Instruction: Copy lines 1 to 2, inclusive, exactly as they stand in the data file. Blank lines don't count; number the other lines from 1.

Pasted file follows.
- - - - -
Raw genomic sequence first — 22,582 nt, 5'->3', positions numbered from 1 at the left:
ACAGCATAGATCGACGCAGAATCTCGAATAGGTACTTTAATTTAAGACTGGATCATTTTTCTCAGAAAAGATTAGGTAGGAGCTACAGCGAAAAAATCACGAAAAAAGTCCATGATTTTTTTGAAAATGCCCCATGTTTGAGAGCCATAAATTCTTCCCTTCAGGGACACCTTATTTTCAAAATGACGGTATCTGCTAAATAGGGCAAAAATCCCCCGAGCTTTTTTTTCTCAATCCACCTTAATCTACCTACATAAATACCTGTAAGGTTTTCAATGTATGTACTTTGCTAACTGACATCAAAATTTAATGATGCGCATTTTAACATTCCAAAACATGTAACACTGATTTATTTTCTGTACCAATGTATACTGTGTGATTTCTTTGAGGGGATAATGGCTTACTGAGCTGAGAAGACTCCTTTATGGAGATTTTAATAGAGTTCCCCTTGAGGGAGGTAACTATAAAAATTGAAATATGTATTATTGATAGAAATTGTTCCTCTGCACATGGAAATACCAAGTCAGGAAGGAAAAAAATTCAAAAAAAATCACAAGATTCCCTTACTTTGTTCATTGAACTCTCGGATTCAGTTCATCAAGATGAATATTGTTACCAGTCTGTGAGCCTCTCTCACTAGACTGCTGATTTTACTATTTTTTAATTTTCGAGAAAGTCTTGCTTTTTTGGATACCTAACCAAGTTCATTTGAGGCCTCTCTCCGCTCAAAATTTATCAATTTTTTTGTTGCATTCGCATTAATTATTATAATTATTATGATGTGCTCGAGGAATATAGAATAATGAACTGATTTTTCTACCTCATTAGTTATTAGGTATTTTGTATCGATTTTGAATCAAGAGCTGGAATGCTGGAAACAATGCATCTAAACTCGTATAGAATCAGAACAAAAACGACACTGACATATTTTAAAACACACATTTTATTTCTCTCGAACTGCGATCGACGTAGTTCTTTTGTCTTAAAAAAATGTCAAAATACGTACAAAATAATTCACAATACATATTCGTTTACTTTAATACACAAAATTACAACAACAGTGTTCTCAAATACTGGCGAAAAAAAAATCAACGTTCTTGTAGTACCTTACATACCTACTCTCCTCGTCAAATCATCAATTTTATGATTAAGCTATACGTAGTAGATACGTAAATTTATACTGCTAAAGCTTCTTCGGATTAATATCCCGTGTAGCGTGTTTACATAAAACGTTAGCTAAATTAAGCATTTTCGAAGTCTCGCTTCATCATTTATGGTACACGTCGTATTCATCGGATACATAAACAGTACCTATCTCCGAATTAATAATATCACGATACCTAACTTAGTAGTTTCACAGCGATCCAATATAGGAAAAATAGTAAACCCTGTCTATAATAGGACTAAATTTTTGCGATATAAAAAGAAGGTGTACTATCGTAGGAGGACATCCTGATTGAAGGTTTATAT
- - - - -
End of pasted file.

Raw genomic sequence first — 22,582 nt, 5'->3', positions numbered from 1 at the left:
ACAGCATAGATCGACGCAGAATCTCGAATAGGTACTTTAATTTAAGACTGGATCATTTTTCTCAGAAAAGATTAGGTAGGAGCTACAGCGAAAAAATCACGAAAAAAGTCCATGATTTTTTTGAAAATGCCCCATGTTTGAGAGCCATAAATTCTTCCCTTCAGGGACACCTTATTTTCAAAATGACGGTATCTGCTAAATAGGGCAAAAATCCCCCGAGCTTTTTTTTCTCAATCCACCTTAATCTACCTACATAAATACCTGTAAGGTTTTCAATGTATGTACTTTGCTAACTGACATCAAAATTTAATGATGCGCATTTTAACATTCCAAAACATGTAACACTGATTTATTTTCTGTACCAATGTATACTGTGTGATTTCTTTGAGGGGATAATGGCTTACTGAGCTGAGAAGACTCCTTTATGGAGATTTTAATAGAGTTCCCCTTGAGGGAGGTAACTATAAAAATTGAAATATGTATTATTGATAGAAATTGTTCCTCTGCACATGGAAATACCAAGTCAGGAAGGAAAAAAATTCAAAAAAAATCACAAGATTCCCTTACTTTGTTCATTGAACTCTCGGATTCAGTTCATCAAGATGAATATTGTTACCAGTCTGTGAGCCTCTCTCACTAGACTGCTGATTTTACTATTTTTTAATTTTCGAGAAAGTCTTGCTTTTTTGGATACCTAACCAAGTTCATTTGAGGCCTCTCTCCGCTCAAAATTTATCAATTTTTTTGTTGCATTCGCATTAATTATTATAATTATTATGATGTGCTCGAGGAATATAGAATAATGAACTGATTTTTCTACCTCATTAGTTATTAGGTATTTTGTATCGATTTTGAATCAAGAGCTGGAATGCTGGAAACAATGCATCTAAACTCGTATAGAATCAGAACAAAAACGACACTGACATATTTTAAAACACACATTTTATTTCTCTCGAACTGCGATCGACGTAGTTCTTTTGTCTTAAAAAAATGTCAAAATACGTACAAAATAATTCACAATACATATTCGTTTACTTTAATACACAAAATTACAACAACAGTGTTCTCAAATACTGGCGAAAAAAAAATCAACGTTCTTGTAGTACCTTACATACCTACTCTCCTCGTCAAATCATCAATTTTATGATTAAGCTATACGTAGTAGATACGTAAATTTATACTGCTAAAGCTTCTTCGGATTAATATCCCGTGTAGCGTGTTTACATAAAACGTTAGCTAAATTAAGCATTTTCGAAGTCTCGCTTCATCATTTATGGTACACGTCGTATTCATCGGATACATAAACAGTACCTATCTCCGAATTAATAATATCACGATACCTAACTTAGTAGTTTCACAGCGATCCAATATAGGAAAAATAGTAAACCCTGTCTATAATAGGACTAAATTTTTGCGATATAAAAAGAAGGTGTACTATCGTAGGAGGACATCCTGATTGAAGGTTTATAT